There are a couple of good "take-aways" here, as I always thought (and still think) that the name "Red Carpet Real Estate" was the bomb-dot-com.  But their thread-bare rug deteriorated.  Yet, a Google search revealed that they still exist in some format!  www.RedCarpetRealEstate.com  (I couldn't find the Lookie Loo company, but I did find a lot of "Urban Dictionary" definitions!  lol)

Oh well . . . I digress.  The ERA thing went away in 1986 for me, and I was an independent again, swearing "off" of owning a brokerage company.  It was (and still is) far more profitable to be a real estate agent and build a team than it is to be a broker/owner.  There.  I said it.  And I guarantee you it's true.  But top producing agents -- who are also entrepreneurs -- get motivated to "go to the next level" which, in the eyes of a top producing agent, is to be a broker/owner.  (I can say this with certainty because it has been my 40-year-real-estate-life.)

But I can also say -- with absolute certainty -- that this "progression" is a mistake.  Running a successful real estate brokerage business and running a successful real estate production team are NOT the same thing.  I know, I have both.  And keeping them both successful and productive requires far more than most people can imagine.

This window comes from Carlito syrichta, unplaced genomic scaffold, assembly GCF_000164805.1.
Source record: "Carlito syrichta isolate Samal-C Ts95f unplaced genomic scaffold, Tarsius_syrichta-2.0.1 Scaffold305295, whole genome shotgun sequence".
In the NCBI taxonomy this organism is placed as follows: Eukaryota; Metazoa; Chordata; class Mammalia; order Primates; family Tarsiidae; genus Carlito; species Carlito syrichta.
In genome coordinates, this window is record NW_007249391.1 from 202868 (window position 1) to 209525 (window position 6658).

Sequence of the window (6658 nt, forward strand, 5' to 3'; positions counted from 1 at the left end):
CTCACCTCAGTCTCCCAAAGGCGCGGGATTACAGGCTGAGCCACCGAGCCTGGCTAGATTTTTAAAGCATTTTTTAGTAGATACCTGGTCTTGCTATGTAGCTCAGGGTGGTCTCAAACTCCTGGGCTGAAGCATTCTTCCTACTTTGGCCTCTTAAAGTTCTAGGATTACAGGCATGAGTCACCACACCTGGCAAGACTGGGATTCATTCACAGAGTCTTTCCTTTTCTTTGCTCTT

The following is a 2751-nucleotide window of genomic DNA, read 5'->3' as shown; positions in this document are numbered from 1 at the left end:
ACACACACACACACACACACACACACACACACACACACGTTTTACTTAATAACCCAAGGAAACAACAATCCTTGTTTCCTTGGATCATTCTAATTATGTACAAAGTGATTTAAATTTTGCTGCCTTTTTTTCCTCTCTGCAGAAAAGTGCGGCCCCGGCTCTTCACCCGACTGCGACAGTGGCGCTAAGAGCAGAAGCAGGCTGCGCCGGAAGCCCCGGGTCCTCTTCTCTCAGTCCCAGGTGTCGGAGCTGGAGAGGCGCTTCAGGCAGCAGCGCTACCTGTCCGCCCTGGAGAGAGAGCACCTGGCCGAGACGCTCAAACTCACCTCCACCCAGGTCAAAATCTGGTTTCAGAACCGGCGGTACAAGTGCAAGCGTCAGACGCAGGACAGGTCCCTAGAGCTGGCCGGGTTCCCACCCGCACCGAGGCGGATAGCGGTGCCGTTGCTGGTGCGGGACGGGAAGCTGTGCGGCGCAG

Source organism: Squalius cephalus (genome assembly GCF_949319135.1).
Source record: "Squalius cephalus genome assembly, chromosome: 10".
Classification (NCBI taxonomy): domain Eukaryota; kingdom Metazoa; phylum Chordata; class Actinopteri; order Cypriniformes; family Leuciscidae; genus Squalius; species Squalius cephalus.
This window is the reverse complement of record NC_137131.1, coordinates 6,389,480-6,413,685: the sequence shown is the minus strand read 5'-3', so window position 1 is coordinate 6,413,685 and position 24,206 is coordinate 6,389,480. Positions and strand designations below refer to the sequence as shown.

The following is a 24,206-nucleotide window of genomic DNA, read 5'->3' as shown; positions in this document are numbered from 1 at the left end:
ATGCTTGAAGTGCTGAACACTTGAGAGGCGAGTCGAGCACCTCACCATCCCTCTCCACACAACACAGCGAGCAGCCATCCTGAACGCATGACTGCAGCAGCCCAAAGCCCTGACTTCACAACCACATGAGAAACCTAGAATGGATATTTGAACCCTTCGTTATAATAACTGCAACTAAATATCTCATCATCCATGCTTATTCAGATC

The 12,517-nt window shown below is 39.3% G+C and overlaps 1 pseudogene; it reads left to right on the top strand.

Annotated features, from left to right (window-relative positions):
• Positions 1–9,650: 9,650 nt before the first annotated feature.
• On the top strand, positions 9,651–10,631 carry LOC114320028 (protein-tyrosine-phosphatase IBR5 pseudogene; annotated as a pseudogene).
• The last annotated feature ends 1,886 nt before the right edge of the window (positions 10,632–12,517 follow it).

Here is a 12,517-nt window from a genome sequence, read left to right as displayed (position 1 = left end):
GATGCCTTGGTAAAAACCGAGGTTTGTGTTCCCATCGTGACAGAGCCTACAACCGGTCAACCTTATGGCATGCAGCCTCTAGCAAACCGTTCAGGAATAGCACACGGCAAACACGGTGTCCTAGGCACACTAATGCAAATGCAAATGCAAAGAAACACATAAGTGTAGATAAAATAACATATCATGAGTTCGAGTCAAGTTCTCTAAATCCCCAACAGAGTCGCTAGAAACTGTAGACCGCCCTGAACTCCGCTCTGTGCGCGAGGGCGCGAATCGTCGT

It comes down to understanding your customer -- who it is, how you serve them -- then finding a way to attract and serve more of them.  Most people believe that a real estate company's customers are buyers and sellers of real estate.

Before you start a brokerage, get the mission of who you'll serve and how clearly in your mind. Then get lots of money and assets to invest.  Real estate brokerage is a high volume, low margin business.

That's how you do it.  And, oh yeah, someone must have a broker license.  Interestingly, some of the most successful broker/owners do not have such a license, but rather use "rent-a-brokers."  (lol) (dig) There's a second point in this . . . do you know what it is?

I own one of the largest RE/MAX franchises in the world now . . . but so what?  Who cares?  Is that my identity?  Nay, verily, I think not . . . yet I've heard it said (very recently) that many broker/owners become broker/owners (or stay as owners) because that's their "identity."  That troubles me.  I'm reminded of a line from Stephen King's Dolores Claiborne, "sometimes being a bitch is all a woman's got to hold on to."  Hopefully, there's more!  -Sam Ferreri